One of the things we don’t usually talk about at the Day of Mourning is why these workers—our friends and partners and our parents and sometimes our children—died on the job.
We don’t talk about that because, maybe, it’s kind of gauche. Or it feels a bit disrespectful.
But we should talk about it. We should talk about why they died because that’s the starting point if we want to protect the living. So that next year we’re mourning fewer workers.
So why did 162 workers die—and tens of thousands of others get terribly hurt—on the job last year in Alberta? And why does that happen every year?
In part, it’s because our employers organize our work unsafely. Basically, they’re endangering us. They put hazards in our workplaces that they know can injure and kill us.
How many of you routinely face understaffing? So you have to handle a patient or a client or a prisoner or a project by yourself. When really there should be two or three of us doing that job.
In the private-sector, employers understaff to make a buck. It’s the profit imperative: their trading our health—and sometimes our lives—for money
In the public-sector, it’s a little different, right? We face understaffing because there is no political will to pay the true cost of public services. So the costs get offloaded to us. We see it in the form of wage freezes. And we see it in the form of hiring freezes.
Hiring freezes and understaffing that they create translates into injury and sometimes death for public-sector workers. In effect, our bosses and Alberta politicians they report to are trading our health to minimize public expenditures so they can cut taxes for corporations and for the wealthy,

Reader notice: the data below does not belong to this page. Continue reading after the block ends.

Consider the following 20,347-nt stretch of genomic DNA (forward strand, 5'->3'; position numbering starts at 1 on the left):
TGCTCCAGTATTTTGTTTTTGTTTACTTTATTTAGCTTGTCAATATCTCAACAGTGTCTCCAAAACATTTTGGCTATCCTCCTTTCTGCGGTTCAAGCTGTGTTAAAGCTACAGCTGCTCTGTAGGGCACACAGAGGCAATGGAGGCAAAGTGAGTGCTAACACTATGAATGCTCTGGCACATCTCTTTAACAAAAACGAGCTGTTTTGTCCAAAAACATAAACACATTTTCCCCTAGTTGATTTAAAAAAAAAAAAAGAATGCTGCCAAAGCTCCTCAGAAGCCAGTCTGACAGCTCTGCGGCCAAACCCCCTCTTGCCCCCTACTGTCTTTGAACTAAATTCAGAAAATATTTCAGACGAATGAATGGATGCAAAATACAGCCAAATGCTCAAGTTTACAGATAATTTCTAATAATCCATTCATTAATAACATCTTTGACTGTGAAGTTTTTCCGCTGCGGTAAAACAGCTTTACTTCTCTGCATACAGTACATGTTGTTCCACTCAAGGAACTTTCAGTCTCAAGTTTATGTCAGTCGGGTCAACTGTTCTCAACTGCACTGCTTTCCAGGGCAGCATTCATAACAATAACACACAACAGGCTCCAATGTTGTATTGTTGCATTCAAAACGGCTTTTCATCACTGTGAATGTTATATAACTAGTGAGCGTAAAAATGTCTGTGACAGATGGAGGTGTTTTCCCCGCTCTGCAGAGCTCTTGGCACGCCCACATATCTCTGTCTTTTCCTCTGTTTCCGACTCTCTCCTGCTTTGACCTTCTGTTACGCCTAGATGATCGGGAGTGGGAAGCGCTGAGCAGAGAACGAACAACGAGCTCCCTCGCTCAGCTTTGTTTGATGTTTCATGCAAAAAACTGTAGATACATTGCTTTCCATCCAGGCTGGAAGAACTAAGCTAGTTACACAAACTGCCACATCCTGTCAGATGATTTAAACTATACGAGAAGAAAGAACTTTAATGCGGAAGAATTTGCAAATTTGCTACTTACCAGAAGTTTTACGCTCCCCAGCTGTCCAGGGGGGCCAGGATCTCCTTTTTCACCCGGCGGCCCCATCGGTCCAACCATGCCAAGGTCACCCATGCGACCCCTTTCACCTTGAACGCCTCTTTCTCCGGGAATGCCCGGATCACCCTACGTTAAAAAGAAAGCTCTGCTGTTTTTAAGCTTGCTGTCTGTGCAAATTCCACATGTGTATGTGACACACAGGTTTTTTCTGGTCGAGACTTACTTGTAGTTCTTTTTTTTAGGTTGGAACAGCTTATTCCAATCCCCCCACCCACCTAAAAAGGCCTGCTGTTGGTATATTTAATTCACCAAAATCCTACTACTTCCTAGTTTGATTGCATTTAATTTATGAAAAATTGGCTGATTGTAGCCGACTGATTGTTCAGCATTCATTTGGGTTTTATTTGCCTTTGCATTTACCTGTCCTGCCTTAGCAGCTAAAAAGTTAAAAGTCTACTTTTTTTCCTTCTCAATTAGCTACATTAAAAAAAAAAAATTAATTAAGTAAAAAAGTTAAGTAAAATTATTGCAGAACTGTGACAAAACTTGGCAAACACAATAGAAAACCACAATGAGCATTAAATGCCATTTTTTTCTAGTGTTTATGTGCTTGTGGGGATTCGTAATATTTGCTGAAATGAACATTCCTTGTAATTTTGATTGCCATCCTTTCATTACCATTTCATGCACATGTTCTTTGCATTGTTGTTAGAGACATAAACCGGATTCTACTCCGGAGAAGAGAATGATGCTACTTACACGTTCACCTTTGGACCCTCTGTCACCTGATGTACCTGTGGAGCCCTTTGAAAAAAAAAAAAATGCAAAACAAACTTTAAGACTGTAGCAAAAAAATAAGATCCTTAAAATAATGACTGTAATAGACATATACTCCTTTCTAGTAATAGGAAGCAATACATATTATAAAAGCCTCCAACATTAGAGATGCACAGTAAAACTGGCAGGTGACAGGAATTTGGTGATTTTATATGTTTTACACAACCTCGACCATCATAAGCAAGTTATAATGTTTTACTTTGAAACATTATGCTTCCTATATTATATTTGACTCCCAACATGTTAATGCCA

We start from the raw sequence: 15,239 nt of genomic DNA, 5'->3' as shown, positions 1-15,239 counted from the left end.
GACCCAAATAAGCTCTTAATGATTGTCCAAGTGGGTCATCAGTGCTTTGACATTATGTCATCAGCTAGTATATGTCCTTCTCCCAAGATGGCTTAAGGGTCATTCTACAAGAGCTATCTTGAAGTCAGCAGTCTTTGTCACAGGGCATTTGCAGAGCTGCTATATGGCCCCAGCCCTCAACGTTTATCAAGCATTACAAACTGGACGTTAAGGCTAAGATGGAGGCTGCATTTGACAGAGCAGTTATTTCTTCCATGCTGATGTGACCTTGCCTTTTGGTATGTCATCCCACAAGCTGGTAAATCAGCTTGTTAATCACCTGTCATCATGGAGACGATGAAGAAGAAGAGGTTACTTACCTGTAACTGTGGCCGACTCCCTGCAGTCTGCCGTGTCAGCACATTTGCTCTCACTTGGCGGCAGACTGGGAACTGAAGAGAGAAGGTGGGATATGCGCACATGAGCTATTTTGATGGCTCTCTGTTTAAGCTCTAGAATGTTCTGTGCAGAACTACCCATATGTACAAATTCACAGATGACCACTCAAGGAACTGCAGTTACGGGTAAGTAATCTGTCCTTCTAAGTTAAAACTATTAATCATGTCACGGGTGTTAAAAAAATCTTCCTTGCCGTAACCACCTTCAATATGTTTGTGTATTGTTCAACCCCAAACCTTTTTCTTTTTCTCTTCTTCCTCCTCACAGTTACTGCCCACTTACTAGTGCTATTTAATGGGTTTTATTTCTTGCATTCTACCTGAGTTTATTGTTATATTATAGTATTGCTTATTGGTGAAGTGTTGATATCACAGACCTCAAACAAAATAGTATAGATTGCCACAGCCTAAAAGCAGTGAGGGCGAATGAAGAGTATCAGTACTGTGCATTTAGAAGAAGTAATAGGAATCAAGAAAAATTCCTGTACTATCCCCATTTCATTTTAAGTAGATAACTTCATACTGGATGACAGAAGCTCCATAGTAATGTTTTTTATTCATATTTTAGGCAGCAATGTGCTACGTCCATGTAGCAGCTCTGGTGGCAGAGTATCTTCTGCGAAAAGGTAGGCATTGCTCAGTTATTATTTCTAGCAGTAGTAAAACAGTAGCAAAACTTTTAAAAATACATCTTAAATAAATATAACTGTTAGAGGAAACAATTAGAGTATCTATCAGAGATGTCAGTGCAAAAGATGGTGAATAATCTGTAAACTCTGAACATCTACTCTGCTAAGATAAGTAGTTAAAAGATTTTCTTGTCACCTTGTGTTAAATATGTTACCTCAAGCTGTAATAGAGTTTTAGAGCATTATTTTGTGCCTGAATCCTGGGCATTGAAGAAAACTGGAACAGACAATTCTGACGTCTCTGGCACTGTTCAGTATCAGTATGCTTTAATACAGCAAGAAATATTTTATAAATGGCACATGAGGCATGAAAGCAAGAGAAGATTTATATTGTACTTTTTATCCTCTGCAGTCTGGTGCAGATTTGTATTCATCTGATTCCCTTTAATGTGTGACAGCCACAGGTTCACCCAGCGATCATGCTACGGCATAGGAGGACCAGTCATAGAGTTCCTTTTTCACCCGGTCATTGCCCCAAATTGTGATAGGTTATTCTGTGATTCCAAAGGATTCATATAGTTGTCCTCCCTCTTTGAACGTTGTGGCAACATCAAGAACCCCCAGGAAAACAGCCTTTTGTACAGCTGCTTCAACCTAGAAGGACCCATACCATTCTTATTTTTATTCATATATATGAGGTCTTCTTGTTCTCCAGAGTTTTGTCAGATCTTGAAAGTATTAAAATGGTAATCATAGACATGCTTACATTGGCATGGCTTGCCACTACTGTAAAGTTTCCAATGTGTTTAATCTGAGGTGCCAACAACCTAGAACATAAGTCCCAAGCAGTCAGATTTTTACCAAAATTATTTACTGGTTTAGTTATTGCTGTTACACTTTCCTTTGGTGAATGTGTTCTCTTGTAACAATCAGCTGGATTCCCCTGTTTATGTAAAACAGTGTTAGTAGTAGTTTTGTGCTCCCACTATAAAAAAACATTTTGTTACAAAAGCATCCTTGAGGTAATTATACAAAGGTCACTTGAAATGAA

Even more frustrating, the government let’s our employers injure us. The inspection cycle in Alberta workplaces is roughly once every 17 years---and that’s way better than it has been historically. And, despite hundreds of deaths and thousands of injuries each year, the government prosecutes fewer than 20 employers each year.
So if you’re an employer thinking about ignoring safety rules because they’re a hassle or whatever your excuse is, you know there’s almost no chance you’re going to get caught. And if you do, there’s almost no chance of a consequence. You’re just gonna get told to follow the law.
And that an insane way to enforce laws that protect people’s lives. It doesn’t work and we have 162 examples of that here today. Maybe we figure that our fellow government workers—Alberta’s health and safety inspectors—are likely doing the best they can.
And, you know what, probably true. They are doing the best they are, given the circumstances. But what needs to change are those circumstances.
It needs to be unacceptable to injure and kill workers in Alberta. Not “oh, that’s too bad” unacceptable. It needs to be “well, you’re going to jail.”
So how do we get there?
We can start by demanding that every workplace gets inspected at least once every five years. It’s really the least the government can do.
We can demand inspection reports get publicized—just like food inspectors publish their inspection results—so we know which employers don’t care about our safety.
We can demand employers get fined for every violation that puts a worker in danger.
And we can demand that employers who injure and kill us go to jail.
These are the things we could do to prevent workers from dying in this next year.
Achieving those things requires concerted effort by workers. And it requires political courage—something that no Alberta politicians because we don’t take them to task for their cowardice. But we should.
-- Bob Barnetson